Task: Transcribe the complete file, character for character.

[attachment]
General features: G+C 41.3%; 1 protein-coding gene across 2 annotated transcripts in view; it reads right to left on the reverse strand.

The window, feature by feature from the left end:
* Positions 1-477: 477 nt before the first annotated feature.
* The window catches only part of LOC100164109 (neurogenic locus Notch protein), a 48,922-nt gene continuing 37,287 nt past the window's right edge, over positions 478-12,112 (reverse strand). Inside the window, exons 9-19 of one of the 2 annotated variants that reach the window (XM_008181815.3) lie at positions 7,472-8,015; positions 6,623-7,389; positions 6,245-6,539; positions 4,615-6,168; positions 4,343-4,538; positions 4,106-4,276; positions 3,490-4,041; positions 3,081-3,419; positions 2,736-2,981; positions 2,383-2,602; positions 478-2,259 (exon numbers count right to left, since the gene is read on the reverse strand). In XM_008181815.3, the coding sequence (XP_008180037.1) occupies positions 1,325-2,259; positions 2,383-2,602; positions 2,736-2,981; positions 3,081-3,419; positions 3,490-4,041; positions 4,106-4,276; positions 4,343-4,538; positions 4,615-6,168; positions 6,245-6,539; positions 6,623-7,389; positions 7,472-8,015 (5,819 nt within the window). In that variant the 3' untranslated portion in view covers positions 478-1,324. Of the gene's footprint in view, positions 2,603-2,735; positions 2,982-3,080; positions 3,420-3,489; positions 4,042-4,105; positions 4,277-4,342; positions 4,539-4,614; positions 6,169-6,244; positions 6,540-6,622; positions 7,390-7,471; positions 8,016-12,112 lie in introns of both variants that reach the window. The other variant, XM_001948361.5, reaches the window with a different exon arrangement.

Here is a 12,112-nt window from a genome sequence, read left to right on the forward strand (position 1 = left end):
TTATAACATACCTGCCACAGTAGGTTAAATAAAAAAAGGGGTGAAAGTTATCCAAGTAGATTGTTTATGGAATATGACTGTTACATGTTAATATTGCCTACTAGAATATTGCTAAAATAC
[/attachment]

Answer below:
General features: G+C 41.3%; 1 protein-coding gene across 2 annotated transcripts in view; it reads right to left on the reverse strand.

The window, feature by feature from the left end:
* Positions 1-477: 477 nt before the first annotated feature.
* The window catches only part of LOC100164109 (neurogenic locus Notch protein), a 48,922-nt gene continuing 37,287 nt past the window's right edge, over positions 478-12,112 (reverse strand). Inside the window, exons 9-19 of one of the 2 annotated variants that reach the window (XM_008181815.3) lie at positions 7,472-8,015; positions 6,623-7,389; positions 6,245-6,539; positions 4,615-6,168; positions 4,343-4,538; positions 4,106-4,276; positions 3,490-4,041; positions 3,081-3,419; positions 2,736-2,981; positions 2,383-2,602; positions 478-2,259 (exon numbers count right to left, since the gene is read on the reverse strand). In XM_008181815.3, the coding sequence (XP_008180037.1) occupies positions 1,325-2,259; positions 2,383-2,602; positions 2,736-2,981; positions 3,081-3,419; positions 3,490-4,041; positions 4,106-4,276; positions 4,343-4,538; positions 4,615-6,168; positions 6,245-6,539; positions 6,623-7,389; positions 7,472-8,015 (5,819 nt within the window). In that variant the 3' untranslated portion in view covers positions 478-1,324. Of the gene's footprint in view, positions 2,603-2,735; positions 2,982-3,080; positions 3,420-3,489; positions 4,042-4,105; positions 4,277-4,342; positions 4,539-4,614; positions 6,169-6,244; positions 6,540-6,622; positions 7,390-7,471; positions 8,016-12,112 lie in introns of both variants that reach the window. The other variant, XM_001948361.5, reaches the window with a different exon arrangement.

Here is a 12,112-nt window from a genome sequence, read left to right on the forward strand (position 1 = left end):
TTATAACATACCTGCCACAGTAGGTTAAATAAAAAAAGGGGTGAAAGTTATCCAAGTAGATTGTTTATGGAATATGACTGTTACATGTTAATATTGCCTACTAGAATATTGCTAAAATAC